Taylor Lake and Boom Lake are easily accessible mountain-bound lakes in Banff National Park, Alberta, Canada.
There are several ways to access Taylor Lake. The obvious trail-head is on the south side of the TransCanada Highway about 35 KM (22 miles) west of the Town of Banff in Banff National Park, Alberta, Canada.
A brilliant, early morning, orange-red sunrise in the rear-view mirror is spectacular. The shallow and broad band of mist throughout the foothills hovers above the ground and glows orange and auburn over the shadowed contrast of grain fields. The gradually rising sun progressively lightens the color of the mist to yellow, then white until it burns away as the day warms up.
Ahead there are isolated storms in the mountains. Dropping into the Bow Valley Corridor skies are angry but sun behind creates an awe-inspiring rainbow at the beginning of the front range and over Lac des Arcs beneath Grotto Mountain hovering over Canmore, Alberta, Canada.
Cloud cover is low, dense and dark on the south side of the highway and intermittently higher and heavy on the north side which creates dramatic and dynamic, slowly moving scenery. The clouds perceptibly slide smoothly up mountain-sides under the sun's influence and create slow-motion images which are emotionally stirring and bring back wonderful memories of rainbows past.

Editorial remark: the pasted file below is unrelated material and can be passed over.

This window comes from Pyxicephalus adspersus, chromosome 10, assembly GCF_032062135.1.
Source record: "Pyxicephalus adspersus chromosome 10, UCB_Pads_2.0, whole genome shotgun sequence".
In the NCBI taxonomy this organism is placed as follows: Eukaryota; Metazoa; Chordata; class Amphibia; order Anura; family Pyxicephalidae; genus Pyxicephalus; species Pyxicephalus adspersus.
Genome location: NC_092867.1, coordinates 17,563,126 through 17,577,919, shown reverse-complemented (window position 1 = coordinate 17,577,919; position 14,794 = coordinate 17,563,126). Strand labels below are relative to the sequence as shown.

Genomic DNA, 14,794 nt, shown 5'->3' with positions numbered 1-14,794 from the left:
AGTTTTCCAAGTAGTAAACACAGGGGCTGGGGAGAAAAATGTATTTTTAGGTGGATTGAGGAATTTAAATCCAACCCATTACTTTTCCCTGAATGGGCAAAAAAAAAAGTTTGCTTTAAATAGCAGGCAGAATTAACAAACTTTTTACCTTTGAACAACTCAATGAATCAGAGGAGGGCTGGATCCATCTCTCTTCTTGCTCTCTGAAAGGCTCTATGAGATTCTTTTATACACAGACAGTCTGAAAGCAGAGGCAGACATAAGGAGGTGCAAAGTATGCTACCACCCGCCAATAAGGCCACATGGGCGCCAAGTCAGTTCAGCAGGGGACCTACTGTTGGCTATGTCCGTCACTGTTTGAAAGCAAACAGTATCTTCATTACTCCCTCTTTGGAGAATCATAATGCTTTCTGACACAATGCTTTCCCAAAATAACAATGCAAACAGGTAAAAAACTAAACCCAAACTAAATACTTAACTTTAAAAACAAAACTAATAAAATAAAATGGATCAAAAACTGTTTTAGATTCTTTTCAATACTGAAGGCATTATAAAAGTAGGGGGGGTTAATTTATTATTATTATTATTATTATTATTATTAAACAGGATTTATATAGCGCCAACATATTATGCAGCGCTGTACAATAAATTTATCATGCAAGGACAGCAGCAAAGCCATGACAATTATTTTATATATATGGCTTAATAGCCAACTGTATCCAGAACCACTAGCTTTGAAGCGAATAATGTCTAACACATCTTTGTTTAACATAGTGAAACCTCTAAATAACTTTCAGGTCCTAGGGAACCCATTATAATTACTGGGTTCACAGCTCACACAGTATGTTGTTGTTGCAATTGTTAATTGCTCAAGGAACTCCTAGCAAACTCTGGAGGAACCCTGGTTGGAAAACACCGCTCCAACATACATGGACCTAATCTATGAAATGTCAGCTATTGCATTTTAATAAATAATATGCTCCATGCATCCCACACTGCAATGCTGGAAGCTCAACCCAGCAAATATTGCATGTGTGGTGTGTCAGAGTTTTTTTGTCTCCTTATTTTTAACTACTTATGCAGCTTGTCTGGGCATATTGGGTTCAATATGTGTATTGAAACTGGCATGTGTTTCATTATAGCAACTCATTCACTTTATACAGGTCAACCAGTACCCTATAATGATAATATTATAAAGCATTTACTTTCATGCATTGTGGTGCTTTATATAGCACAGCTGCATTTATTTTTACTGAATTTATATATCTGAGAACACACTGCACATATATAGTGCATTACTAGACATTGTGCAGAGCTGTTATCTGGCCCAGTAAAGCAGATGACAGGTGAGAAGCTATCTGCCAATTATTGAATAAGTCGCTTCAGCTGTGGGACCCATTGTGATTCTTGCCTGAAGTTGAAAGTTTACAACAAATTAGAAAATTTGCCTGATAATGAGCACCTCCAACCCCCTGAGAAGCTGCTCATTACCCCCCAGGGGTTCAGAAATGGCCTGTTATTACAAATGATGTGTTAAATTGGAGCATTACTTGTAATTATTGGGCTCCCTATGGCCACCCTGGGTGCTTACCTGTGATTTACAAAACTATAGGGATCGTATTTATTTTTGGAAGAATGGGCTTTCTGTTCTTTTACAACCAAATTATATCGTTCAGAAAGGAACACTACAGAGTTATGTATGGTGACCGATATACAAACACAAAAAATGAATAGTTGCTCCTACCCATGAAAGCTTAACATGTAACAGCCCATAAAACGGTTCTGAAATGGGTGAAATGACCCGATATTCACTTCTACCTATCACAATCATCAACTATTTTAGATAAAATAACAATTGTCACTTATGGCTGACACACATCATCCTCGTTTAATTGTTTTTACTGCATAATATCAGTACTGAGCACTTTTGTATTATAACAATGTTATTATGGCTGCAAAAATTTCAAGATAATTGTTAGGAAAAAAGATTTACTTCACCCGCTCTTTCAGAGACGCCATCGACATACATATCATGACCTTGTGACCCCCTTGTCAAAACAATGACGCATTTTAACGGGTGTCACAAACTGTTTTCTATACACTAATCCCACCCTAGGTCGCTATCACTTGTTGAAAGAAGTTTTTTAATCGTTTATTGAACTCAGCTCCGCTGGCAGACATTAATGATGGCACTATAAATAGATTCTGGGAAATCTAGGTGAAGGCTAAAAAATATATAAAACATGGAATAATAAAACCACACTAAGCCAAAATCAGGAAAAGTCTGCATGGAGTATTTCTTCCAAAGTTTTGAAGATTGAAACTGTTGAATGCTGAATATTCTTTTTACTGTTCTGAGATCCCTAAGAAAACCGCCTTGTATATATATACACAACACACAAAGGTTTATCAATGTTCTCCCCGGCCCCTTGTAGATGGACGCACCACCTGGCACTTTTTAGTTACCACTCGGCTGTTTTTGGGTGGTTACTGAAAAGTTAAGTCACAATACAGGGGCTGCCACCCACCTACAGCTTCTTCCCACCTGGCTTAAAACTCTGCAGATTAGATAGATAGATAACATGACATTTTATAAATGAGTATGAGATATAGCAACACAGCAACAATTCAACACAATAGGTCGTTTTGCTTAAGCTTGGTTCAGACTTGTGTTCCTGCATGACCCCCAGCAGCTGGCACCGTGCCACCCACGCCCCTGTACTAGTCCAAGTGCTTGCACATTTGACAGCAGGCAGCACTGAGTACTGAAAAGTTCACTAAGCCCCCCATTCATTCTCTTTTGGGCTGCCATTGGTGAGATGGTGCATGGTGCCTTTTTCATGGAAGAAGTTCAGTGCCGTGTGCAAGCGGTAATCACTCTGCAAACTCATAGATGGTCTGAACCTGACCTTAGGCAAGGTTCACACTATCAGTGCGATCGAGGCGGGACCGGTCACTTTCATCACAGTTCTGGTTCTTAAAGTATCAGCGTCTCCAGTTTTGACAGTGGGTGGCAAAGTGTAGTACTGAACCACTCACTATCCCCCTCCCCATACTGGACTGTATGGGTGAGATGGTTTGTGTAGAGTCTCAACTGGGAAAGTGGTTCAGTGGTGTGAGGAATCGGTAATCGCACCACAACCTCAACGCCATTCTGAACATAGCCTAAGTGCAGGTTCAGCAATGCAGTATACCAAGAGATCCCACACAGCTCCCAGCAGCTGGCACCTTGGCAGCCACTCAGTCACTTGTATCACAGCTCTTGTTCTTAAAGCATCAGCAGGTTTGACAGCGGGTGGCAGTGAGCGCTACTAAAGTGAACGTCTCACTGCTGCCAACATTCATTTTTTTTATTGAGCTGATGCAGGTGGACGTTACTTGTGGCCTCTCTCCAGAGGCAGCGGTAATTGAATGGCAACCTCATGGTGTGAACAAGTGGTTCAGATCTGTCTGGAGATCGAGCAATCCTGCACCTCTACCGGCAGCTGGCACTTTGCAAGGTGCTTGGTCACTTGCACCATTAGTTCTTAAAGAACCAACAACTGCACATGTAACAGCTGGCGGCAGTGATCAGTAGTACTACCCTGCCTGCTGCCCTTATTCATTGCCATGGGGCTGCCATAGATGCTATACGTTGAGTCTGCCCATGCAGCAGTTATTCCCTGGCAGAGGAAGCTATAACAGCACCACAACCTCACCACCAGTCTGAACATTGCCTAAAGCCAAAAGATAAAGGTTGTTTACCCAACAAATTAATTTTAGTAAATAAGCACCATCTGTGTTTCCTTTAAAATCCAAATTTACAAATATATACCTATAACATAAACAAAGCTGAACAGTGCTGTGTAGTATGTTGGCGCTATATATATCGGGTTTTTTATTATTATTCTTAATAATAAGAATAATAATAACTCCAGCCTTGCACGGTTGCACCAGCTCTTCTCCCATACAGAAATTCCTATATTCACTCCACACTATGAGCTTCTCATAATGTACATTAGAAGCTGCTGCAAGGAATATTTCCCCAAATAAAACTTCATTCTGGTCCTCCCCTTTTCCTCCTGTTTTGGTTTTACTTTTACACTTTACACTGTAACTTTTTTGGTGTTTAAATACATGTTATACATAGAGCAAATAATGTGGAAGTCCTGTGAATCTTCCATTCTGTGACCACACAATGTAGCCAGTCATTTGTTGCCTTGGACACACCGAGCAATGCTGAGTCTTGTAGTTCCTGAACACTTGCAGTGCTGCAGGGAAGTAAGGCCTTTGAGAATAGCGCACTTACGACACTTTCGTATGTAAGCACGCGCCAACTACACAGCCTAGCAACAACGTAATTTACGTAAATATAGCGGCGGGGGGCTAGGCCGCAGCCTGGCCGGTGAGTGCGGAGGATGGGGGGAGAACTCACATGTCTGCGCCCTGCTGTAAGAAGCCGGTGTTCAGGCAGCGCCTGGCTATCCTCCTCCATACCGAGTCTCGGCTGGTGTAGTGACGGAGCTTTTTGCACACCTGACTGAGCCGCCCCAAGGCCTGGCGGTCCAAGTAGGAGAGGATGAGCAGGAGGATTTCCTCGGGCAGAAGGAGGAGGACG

Access to Taylor Lake is on the south side of the TransCanada Highway, so heading west requires a cautious left turn past lanes of opposing traffic to the well-signed and large parking area for the Taylor Lake trail-head.
A short, arched, wooden bridge crosses the high and fast-running water of Taylor Creek onto good quality, reasonably graded trail with switchbacks. The 6.3 KM (3⅞ mile) trail meanders along and across Taylor Creek before terminating at a beautiful mountain-bound alpine lake.
A self-portrait at shoreline precedes an attempt to photograph the magnificent and audibly apparent 100 m (328 ft) glacier-fed waterfall at the far end of the lake. At 7,100 feet (2,164 m) of elevation, the forest is still heavily snowbound. The 16 KM (10 mile) trail between Moraine Lake and Taylor Lake is snowbound and virtually impassable.
After hiking a quick 6.3 KMs (3⅞ miles) back to the car, there is a short drive west on the TransCanada Highway then a few kilometers south on Hwy 93 at Castle Junction to the well-signed trail-head for Boom Lake. Beautiful clusters of Indian Paintbrush flowers proliferate near the parking area.
This wide, popular and well-traveled, good quality trail, with mossy borders and frequent wet and muddy spots, rises gradually over 5.1 KM (3¼ miles) to another visually spectacular, mountain-bound lake at 1,984 m (6,215 feet) of elevation.
The trail is sufficiently wide to allow for a great winter snowshoe trip. There is a very secluded spot high in the massive rock-fall above the lake shore where there is a perfect spot to relax in the sun and enjoy lunch on a quiet and peaceful day at Boom Lake. The other side of the lake encroaches on Kootenay National Park in British Columbia.
Final photos are captured before hiking the 5.1 KM back to the car for the drive to the Town of Banff to enjoy a late afternoon, hour-long soak in Banff Upper Hot Springs prior to the drive back to Calgary.
The hikes to Taylor Lake and Boom Lake in Banff National Park, Alberta, Canada create a long but incredibly satisfying hiking day.